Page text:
Plea deal likely in fatal Pacifica hit-and-run 

click to enlarge Leopoldo Tobilla’s hit-and-run case is scheduled for a pretrial conference Monday. - EXAMINER FILE PHOTO
  • Examiner file photo
  • Leopoldo Tobilla’s hit-and-run case is scheduled for a pretrial conference Monday.

A San Bruno man who returned to the scene of a fatal crash in Pacifica on advice from his insurance company is “devastated” about the accident and wants to make amends, his attorney said Friday.

Leopoldo Tobilla, 58, of San Bruno is charged with a felony hit-and-run and a misdemeanor DUI in connection with the horrific late-night accident on state Route 35.

Tobilla’s case is scheduled for a pretrial conference today. His attorney, John Forsyth, and prosecutors hope to agree to a plea deal that would avoid a heart-wrenching trial.

“We’re thinking it’s going to resolve,” San Mateo County District Attorney Steve Wagstaffe said.

After leaving a party Feb. 20, Tobilla struck 25-year-old pedestrian Scott Garrigan of Pacifica in his Mercedez on a poorly lit stretch of roadway.

Garrigan was allegedly intoxicated and illegally crossing.

Tobilla was not found at fault in the accident. But rather than stop and call 911 after hitting Garrigan, he drove home, talked to his wife and phoned his insurance company, prosecutors said.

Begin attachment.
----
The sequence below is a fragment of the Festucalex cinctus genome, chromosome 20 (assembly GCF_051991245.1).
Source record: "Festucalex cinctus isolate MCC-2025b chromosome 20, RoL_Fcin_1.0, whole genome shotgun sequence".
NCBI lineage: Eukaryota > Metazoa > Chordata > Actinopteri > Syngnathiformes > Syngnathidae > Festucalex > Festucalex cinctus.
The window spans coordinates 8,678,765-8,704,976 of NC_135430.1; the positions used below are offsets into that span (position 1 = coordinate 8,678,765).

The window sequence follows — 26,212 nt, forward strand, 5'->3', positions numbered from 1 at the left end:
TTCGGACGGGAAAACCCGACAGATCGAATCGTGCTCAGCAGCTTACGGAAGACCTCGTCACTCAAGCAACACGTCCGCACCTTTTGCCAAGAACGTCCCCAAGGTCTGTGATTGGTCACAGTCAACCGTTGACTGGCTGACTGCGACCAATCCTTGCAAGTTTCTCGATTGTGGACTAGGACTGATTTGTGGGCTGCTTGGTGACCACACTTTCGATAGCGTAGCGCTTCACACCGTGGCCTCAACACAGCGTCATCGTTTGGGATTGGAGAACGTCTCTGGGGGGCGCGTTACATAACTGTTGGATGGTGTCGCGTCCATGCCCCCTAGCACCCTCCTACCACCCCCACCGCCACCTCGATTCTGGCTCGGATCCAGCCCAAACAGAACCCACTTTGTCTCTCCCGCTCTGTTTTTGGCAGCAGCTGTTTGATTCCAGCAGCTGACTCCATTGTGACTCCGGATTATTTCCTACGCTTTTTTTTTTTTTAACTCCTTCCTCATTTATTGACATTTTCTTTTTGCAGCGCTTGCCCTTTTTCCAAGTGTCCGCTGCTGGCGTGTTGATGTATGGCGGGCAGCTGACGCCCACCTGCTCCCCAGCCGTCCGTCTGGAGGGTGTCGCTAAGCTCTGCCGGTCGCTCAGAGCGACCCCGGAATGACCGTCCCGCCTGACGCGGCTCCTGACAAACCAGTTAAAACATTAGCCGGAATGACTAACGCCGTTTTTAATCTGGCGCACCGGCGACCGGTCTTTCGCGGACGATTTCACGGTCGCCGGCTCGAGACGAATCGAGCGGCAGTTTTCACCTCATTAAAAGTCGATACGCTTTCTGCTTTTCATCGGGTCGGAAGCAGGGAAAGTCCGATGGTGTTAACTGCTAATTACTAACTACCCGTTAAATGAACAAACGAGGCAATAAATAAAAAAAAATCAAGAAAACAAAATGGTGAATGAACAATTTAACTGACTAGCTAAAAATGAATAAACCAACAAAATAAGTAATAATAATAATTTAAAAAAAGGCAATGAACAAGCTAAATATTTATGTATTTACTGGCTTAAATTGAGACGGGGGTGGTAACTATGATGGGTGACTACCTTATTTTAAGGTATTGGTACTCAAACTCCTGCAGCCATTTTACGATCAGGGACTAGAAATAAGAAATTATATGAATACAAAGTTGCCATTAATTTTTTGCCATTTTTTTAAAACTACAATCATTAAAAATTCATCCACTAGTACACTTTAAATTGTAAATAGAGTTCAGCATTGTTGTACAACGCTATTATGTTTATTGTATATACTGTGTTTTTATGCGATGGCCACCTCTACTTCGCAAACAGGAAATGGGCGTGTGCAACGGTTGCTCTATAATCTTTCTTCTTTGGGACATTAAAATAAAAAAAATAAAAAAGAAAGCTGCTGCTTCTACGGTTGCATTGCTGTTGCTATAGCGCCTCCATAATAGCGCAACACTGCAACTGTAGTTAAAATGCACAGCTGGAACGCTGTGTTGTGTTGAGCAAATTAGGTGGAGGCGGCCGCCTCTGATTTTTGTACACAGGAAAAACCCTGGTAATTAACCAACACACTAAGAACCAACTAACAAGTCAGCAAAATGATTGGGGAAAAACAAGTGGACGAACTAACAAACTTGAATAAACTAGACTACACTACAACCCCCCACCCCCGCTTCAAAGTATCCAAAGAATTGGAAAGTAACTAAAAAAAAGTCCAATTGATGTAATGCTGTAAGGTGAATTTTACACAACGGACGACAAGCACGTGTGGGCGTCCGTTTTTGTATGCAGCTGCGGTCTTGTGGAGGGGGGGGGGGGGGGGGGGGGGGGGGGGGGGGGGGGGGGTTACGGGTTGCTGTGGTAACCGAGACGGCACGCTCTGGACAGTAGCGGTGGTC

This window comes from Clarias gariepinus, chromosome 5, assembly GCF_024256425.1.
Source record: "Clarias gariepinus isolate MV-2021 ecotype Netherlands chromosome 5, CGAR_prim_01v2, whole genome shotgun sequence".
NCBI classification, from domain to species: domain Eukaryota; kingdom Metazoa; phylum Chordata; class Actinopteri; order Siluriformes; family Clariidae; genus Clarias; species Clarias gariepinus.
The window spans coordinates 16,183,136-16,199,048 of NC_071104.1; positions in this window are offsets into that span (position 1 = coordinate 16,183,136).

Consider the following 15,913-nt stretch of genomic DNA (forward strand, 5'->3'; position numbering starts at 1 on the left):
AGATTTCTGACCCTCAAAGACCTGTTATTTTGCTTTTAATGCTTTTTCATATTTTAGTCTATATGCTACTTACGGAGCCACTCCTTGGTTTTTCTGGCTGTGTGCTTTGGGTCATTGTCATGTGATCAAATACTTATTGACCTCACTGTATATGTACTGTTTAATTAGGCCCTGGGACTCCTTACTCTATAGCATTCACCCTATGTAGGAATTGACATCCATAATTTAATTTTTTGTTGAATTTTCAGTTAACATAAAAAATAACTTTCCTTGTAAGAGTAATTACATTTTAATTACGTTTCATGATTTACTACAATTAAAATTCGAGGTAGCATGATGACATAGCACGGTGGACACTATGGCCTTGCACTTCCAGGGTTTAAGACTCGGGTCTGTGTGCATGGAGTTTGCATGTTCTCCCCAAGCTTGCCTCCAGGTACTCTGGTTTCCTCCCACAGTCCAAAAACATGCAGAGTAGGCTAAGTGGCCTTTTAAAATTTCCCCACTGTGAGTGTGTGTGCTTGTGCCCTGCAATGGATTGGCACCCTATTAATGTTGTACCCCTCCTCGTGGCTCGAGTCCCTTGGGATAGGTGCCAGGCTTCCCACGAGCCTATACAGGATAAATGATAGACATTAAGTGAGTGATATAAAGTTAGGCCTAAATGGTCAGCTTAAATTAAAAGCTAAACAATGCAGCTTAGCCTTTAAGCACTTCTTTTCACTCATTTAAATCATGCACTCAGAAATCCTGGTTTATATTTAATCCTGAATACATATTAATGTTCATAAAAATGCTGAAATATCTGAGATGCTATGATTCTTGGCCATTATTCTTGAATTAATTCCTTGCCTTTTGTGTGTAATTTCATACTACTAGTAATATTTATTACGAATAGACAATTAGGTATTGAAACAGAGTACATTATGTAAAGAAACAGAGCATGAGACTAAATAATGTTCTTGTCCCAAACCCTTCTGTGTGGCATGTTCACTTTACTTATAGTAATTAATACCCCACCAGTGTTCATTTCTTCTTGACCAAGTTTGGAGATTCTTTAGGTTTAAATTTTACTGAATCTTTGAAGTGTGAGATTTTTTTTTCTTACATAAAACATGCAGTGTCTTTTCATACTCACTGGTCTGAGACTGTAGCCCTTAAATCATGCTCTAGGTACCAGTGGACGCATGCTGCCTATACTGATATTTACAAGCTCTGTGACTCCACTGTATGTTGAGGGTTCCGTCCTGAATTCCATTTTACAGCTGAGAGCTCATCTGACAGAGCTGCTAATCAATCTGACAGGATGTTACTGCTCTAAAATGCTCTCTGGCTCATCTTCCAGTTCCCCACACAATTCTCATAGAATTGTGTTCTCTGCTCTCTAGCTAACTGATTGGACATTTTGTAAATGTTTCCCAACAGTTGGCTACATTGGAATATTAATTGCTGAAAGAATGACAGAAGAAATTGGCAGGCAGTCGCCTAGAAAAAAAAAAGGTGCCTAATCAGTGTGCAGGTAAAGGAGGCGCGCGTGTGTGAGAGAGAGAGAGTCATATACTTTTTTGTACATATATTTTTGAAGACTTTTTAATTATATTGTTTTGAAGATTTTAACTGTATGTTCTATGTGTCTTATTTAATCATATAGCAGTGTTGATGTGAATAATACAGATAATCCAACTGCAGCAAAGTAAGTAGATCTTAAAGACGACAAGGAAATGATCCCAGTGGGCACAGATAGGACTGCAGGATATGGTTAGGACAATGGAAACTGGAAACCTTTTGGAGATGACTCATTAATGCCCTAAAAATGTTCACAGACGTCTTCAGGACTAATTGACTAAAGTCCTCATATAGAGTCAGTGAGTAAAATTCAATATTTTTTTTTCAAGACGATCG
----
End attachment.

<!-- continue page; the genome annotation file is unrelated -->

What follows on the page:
An insurance agent told him to return to the crash scene. Tobilla did so and was arrested.

He claimed he had only had one beer, but investigators said he appeared intoxicated.
Tobilla’s blood alcohol level tested at .06 about an hour after the accident, below the legal limit of .08, Forsyth said.

“It’s a dark road, it’s 1:30 in the morning and all of a sudden there’s a young man in the middle of the road and you can’t stop in time,” Forsyth said. “He gave in to that most human of situations and he panicked.”

After Tobilla drove away, another driver ran over Garrigan’s body. The second driver called 911, but he also left before cops arrived, according to court documents. Four days later, the second driver went to a police station with his lawyer. He claimed he didn’t stay because “his passenger became ill and he became upset,” the court documents said.

Forsyth said he has advised Tobilla not to reach out to Garrigan’s family “out of respect.”
 
“My client and his family feel terrible for the Garrigan family,” Forsyth said.

Garrigan is described in his obituary as “generous and caring.” He had been on the waiting list to become a San Francisco police officer.

To help in that effort, he had enlisted into the Army and was scheduled to arrive at boot camp last summer.

maldax@sfexaminer.com

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